Extracorporeal membrane oxygenation (ECMO) has been used as a salvage therapy in patients with unsuccessful or unsatisfactory conventional ventilatory support. It is effective in treating hypoxic respiratory failure caused by traumatic lung injury. This may be related to the benefit of warming, correction of acidosis, better oxygenation, and circulatory support [11]. Some studies have reported survival rates between 50-79% after utilization of ECMO in trauma [12-15].  Although, the use of ECMO in non-trauma setting continues to expand, its utility in trauma patients remains controversial or inaccessible in many centers. Limited resources, bleeding, thrombosis, limb ischemia, traumatic brain injury, complicated pelvic fractures, major vascular injuries, and lack of technical expertise are the major factors affecting the widespread use of ECMO in trauma patients [16]. The use of ECMO in trauma patients is recently adopted in selected cases our center at Hamad Medical Corporation (HMC). To date, data on the use of ECMO in trauma patients are underreported in our region in the Arab Middle East. The present study aims to evaluate the outcomes of post-traumatic ARDS in patients with and without the use of ECMO in a level-1 trauma center. We hypothesized that the use of ECMO in trauma patients is associated with better outcomes.

Methods

A retrospective analysis of trauma patients who developed and treated for severe ARDS at the level I trauma facility at Hamad Medical Corporation between January 2014 and January 2020 was conducted. Medical records of adult patients of all genders with severe ARDS were reviewed. All ARDS patients were diagnosed based on the Berlin definition of hypoxemia PaO2/FIO2 < 200, FiO2 0.8-1.0, positive end-expiratory pressure ≥ 5 cm H2O and bilateral pulmonary infiltrates that are not entirely caused by cardiac failure [17]. Inquired data from the trauma registry included patient demographics, mechanism of injury, diagnoses, hemodynamic parameters, Glasgow coma scale (GCS), injury severity score (ISS), abbreviated injury scale (AIS) and associated injuries. Type of cannulation [veno-venous (VV) or veno-arterial (VA)], time from admission to ECMO, exploratory laparotomy, tracheostomy, thoracotomy, ORIF, external fixation, ICP monitoring, craniectomy, angioembolization, ventilatory days, ICU and hospital length of stay, complications and outcomes were recorded. Complications included sepsis, limb ischemia, disseminated intravascular coagulation (DIC), deep vein thrombosis (DVT), pulmonary embolism, acute kidney injury (AKI), cerebrovascular accident (CVA), multiorgan failure, ventilator associated pneumonia, thrombocytopenia, and bleeding. Traumatic injuries were defined according to ICD-9 codes.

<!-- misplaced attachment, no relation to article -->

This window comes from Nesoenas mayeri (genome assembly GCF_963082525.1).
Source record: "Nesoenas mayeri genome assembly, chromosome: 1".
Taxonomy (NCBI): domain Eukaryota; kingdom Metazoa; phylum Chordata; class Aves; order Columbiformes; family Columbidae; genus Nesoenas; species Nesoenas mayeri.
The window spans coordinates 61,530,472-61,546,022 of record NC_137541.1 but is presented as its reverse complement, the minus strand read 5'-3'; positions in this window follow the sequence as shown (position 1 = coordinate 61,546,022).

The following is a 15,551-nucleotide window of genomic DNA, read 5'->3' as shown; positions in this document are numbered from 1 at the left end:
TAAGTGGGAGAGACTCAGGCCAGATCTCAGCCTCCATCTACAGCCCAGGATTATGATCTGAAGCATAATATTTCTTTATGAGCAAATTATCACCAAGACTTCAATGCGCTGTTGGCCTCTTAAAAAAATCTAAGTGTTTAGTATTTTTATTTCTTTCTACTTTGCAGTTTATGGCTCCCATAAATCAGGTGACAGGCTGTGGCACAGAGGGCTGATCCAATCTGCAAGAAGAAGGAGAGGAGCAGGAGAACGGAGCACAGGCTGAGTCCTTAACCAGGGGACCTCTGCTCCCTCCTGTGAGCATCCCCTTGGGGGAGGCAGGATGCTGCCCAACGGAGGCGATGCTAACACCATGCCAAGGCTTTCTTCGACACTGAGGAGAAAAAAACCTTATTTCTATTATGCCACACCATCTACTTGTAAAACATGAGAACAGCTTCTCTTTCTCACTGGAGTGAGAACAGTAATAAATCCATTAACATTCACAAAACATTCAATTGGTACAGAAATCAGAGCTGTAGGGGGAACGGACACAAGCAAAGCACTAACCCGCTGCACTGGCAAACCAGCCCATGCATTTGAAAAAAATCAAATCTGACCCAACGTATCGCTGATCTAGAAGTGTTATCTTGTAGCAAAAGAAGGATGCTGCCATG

The primary outcome measure of the study was 30-day post-admission and > 30-day follow-up mortality. Secondary outcome measures included hospital length of stay (LOS), ICU-LOS, ventilator days, AKI, and multiorgan failure (MOF).  

Scoring systems: shock index (SI), abbreviated injury score (AIS), Injury severity core (ISS), and Sequential Organ Failure Assessment (SOFA) score. SI was defined as admission heart rate divided by systolic blood pressure (normal value 0.5-0.7) [18,19]. The respiratory ECMO survival prediction (RESP) scores were calculated for each patient, which ranges between -22 and 15. The survival rate varies according to RESP score from 92% in RESP class I, 76% class II, 57% class III, 33% class IV and 18% class V [20]. Also, Murray Lung Injury (MLI) scores were determined at the time of severe ARDS diagnosis; a MLI score of 3.0 or greater suggests that the patient is hypoxic and may benefit from ECMO support [21].